Ngoni chief speaks against polygamy
Senior Chief Mtwalo of Mzimba has asked his subjects to immediately stop the Ngoni culture of marrying more than one woman, arguing the culture is fuelling the spread of HIV among the Ngoni in the country.
The Ngoni are known for marrying many women apart from drinking traditional beer and eating meat.
History says pioneer missionaries approached Inkosi ya Makosi M’mbelwa to allow Christianity in his kingdom, which he accepted but with reservations of letting men to marry more than one wife.
However, some churches started preaching against polygamy, a development some Ngonis argue is against their cultural belief.
But speaking in an interview at his residence, Senior Chief Mtwalo said it is high time the Ngoni under Inkosi ya Makosi M’mbelwa changed some of the bad cultural values if the country is to win the battle against further HIV contraction.
“For the Ngoni, marrying more than one wife was not a crime but an indication that qualifies one to be a real Ngoni.
“However, we are saying such belief will not help us to preserve our culture as the Ngoni, but finish us all. Why should a man have many wives in HIV world we are living?” Mtwalo queried.
He then said this year’s Umthetho Cultural Festival to be held in first week of August will give room for chiefs to discuss the way followed of some of the cultural beliefs that are putting people at risk of contracting HIV.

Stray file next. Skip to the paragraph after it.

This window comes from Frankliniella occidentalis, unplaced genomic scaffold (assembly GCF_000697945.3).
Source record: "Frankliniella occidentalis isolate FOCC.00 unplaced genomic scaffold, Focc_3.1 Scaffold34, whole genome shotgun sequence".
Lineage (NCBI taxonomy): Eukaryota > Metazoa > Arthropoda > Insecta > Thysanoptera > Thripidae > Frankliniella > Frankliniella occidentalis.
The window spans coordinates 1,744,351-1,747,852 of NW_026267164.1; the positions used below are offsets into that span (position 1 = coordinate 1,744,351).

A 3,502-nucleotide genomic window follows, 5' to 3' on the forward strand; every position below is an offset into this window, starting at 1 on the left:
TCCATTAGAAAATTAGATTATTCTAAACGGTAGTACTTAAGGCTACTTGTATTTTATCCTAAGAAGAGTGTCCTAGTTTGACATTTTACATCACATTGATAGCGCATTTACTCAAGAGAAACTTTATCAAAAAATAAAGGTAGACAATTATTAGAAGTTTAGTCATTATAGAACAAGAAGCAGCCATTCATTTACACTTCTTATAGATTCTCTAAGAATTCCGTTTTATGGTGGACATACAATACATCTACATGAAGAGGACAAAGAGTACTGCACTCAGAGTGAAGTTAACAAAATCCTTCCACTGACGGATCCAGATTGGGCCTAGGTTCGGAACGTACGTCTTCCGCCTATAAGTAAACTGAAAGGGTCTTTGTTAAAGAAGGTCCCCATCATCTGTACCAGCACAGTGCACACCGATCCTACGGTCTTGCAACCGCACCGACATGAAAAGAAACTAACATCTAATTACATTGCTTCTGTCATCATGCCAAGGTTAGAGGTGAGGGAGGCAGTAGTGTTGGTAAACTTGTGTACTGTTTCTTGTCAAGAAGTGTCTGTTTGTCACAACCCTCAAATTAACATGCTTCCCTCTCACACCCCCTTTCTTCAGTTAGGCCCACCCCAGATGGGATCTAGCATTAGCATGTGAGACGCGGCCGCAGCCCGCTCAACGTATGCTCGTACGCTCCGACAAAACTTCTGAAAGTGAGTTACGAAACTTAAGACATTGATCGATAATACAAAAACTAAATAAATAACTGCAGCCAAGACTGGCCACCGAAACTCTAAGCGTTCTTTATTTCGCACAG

He also said the festival will be different from the past events because it will start with prayers at late Inkosi ya Makosi M’mbelwa IV’s grave at Edingeni, before actual celebrations at Hola on the following day.
“The world is changing and this means some of the things are supposed to be modified. Umthetho Cultural Festival unites us and several pertinent issues are set on the agenda for modification. Remember, this is the time all Ngoni chiefs meet and make decisions on relevant issues to our culture and the country at large,” Mtwalo added.
Malawi’s HIV prevalence is one of the highest in the world, with 10.6 percent of the adult population aged 15-64 living with the virus
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